You'd think that losing your phone in the river means it's probably gone forever, but for Nathan Buhler, that wasn't the case. The story began when Buhler accidentally dropped his phone into the Bow River in Alberta, Canada on August 2nd, but two weeks later, pictures of the handset began appearing on his Facebook timeline. Turns out firefighters at Calgary's Station 1 retrieved the handset and gave it a new name, "Hector Sanchez". "The crew decided to use the unlocked phone's Facebook account. They hoped that by posting on Nathan Buhler's, the owner's, Facebook page, his friends and family would let him know that his phone had been found and that he could pick it up at Station 1. Additional messages were posted on Nathan's page in the hopes he would be notified his phone had been found," said the City of Calgary. Continue reading for more pictures.
UK-based initiative Cafe Art wanted to connect the homeless with their community through art and photography. So, they dispersed 100 disposable cameras to homeless people around London, gave them a photography training course with the Royal Photographic Society, and then asked them to shoot photos with a "My London" theme. Currently, 80 of the cameras have been returned, and over 2,500 photos were developed. Continue reading to see some of the highlights, along with a video explaining the project.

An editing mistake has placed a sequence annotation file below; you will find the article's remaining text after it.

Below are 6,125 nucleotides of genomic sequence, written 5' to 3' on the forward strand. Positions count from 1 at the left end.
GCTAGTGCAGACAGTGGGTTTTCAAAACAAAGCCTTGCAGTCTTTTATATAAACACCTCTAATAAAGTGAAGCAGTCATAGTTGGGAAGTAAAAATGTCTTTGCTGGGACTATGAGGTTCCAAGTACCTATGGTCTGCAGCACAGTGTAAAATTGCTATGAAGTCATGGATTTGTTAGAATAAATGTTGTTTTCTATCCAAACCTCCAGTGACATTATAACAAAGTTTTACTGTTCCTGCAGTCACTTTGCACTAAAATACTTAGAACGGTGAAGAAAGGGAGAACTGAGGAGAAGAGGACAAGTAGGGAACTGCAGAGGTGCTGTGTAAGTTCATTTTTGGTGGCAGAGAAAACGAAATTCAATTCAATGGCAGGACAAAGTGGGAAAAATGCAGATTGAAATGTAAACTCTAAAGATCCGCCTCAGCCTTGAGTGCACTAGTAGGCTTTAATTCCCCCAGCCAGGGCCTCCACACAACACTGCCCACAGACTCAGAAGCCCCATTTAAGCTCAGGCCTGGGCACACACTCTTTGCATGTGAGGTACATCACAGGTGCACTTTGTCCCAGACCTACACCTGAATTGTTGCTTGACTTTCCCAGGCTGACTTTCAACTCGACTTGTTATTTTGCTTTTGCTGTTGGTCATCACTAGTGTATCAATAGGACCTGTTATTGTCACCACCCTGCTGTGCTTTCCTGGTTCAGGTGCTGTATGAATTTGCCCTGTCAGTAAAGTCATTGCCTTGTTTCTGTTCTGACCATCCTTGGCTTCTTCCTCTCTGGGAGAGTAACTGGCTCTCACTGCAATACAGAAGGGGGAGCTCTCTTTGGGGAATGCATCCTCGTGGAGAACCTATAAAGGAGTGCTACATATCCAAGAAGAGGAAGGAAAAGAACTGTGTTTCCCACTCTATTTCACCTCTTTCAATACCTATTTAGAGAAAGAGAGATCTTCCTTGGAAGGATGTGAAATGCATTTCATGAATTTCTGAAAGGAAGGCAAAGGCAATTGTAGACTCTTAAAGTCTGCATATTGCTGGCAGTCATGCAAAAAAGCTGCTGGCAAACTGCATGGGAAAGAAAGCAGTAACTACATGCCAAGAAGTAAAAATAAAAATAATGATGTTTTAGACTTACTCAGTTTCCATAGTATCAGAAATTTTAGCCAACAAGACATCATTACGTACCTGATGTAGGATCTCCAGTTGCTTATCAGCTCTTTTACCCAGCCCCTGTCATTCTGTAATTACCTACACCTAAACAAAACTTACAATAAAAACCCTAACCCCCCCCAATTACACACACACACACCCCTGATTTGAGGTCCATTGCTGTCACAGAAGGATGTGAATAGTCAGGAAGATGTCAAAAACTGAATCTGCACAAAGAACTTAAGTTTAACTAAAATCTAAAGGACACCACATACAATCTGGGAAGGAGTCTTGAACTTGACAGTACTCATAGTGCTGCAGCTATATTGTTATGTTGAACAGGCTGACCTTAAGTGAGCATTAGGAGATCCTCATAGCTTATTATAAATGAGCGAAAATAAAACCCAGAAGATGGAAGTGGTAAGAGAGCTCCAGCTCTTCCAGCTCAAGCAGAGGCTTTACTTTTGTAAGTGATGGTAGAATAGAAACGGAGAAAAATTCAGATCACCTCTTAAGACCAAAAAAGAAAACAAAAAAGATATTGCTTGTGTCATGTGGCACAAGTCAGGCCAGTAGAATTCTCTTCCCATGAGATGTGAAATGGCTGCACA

On August 9, 2015, many people around the Sequoia Park area of Los Angeles spotted what appeared to be a flying humanoid, and three of them managed to recorded the event from different angles. The photographers claim that the humanoid was wearing a space suit, complete with slits in the visor that allowed them to see a face inside. "The humanoid appears to be too solid to be a 3-D projection or hologram. While it looks to be floating, it doesn't seem to be flying or moving around much at all," said MysteriousUniverse. Click here to view the first image in this week's funny autocorrect texts gallery. Continue reading for a viral video giving us a first look at Pokemon Tournament.
Devil's Pool is no optical illusion, it's created each year at the fringes of Victoria Falls, when the dry season reduces water levels to create the ultimate infinity pool. Hundreds of daredevils descend to the falls, located on Zambia's border with Zimbabwe, clambering across rocks and wading through shallows across the precipice to reach the pool. As you can see in the images, the most of the bunch actually jump in and allow themselves to be carried towards the falls at terrifying speed. They are just inches from the edge when the rock lip brings them to a halt as the raging waters of the Zambezi crash over the edge. Continue reading for another video, more pictures and additional information.
Ever wonder what Disneyland would look like after the zombie apocalypse (or in the Walking Dead), look no further than Banksy's latest installation: Dismaland. Constructed as a dysotopian interpretation of the happiest place on earth, and located in the English seaside town of Weston-super-Mare, the "bemusement park," is touted as "an art show for the 99 percent." Featuring attractions and sights like Grim Reaper bumper cars, paparazzi snapping shots of a deceased Cinderella after a pumpkin-carriage crash, and even a butcher making lasagna out of carousel horses. Continue reading for another video tour and more pictures.